Increasing mine depths means higher risk of heat stress
Mine rescue volunteers are considered elite miners, the best at performing difficult tasks under difficult conditions underground, but they are no less susceptible to the dangers that all workers face under extreme heat exposure. In fact, because of the nature of mine rescue work, mine rescuers may be considered at greater danger of heat stress than any other job, certainly within the mining industry.
In Poland in 1998, 10 mine rescuers under oxygen were overcome by heat during an exploration activity and on several subsequent rescue attempts. Temperatures peaked only at 31.5°C (88.7°F), but the relative humidity was in the high 95 to 98 per cent range. Six died and one suffered severe injuries.
Several years later, in October 2002, two members under oxygen of a mine rescue team collapsed in the heat while exploring an abandoned mine stope in Nevada. They encountered temperatures exceeding 39.4°C (103°F). One of the members died on site, while the second died a week later in hospital.
In 2011, three mine rescuers died of heat stroke while fighting a coal mine fire in China’s Shandong province, and heat exposure was a factor in the deaths of two South African mine rescuers during an emergency in 2012.
Incidents such as these and a growing awareness of the issue as Ontario mines encounter hotter mineral formations and reach deeper depths, prompted Ontario Mine Rescue (OMR) to join others in supporting research by the University of Ottawa into heat exposure and heat stress in mining and mine rescue. Several significant reports into workload, heat stress management, and the effect of garments in mine rescue, have been completed and further research is ongoing.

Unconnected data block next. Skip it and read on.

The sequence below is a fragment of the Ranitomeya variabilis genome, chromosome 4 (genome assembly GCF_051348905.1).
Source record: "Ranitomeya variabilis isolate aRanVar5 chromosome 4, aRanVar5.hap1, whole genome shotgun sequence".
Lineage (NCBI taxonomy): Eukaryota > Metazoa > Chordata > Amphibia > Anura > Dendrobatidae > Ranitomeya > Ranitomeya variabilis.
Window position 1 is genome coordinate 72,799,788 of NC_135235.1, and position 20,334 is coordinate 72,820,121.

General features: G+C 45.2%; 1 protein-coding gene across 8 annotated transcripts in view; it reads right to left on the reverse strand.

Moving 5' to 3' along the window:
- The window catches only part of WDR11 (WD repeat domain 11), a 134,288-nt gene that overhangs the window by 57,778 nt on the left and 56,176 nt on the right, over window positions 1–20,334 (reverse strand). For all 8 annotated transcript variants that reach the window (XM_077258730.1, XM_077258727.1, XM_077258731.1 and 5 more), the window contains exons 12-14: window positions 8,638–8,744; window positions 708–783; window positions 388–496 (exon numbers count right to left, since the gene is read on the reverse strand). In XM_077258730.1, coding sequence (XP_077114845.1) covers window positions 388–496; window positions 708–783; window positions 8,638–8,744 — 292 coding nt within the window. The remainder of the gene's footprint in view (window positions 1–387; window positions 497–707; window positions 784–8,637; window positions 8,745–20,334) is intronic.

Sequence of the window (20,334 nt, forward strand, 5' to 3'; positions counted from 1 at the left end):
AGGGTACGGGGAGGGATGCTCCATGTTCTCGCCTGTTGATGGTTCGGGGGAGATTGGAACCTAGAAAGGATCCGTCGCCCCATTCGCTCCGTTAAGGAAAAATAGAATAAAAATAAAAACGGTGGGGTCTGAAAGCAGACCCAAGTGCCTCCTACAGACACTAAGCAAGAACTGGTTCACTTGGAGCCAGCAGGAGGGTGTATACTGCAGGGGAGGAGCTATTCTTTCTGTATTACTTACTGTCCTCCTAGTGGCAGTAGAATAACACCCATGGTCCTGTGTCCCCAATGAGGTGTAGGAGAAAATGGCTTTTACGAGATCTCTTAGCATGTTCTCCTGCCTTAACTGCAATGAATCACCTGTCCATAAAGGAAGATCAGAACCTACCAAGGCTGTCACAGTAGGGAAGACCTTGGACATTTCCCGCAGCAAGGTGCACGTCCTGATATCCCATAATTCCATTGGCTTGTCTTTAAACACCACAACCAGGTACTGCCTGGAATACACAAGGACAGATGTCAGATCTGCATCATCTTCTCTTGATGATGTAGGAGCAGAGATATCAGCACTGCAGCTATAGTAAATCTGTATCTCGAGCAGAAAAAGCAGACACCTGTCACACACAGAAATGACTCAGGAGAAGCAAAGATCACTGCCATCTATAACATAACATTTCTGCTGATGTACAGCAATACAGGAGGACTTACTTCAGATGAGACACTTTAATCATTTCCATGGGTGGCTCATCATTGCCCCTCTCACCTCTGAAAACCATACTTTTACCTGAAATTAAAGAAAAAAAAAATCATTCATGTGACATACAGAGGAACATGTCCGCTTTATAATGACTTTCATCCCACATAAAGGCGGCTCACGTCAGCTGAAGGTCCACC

The organization has determined a standard and prepared a report for its provincial network of volunteer mine rescue officers. The report was developed in consultation with Ontario Mine Rescue’s Technical Advisory Committee, and with the assistance of mine rescue organizations in Australia, the Czech Republic, Germany, South Africa, Poland, and the United Kingdom.
The Mine Rescue Heat Stress Report, including the Heat Exposure Standard, was released in August 2014 by Ontario Mine Rescue (OMR). The new standard is now part of OMR’s operating procedures for mine rescue teams, and the accompanying report advises mining operations on heat stress and how to minimize the risk for their mine rescue teams. OMR is currently training volunteer mine rescuers on the new standard.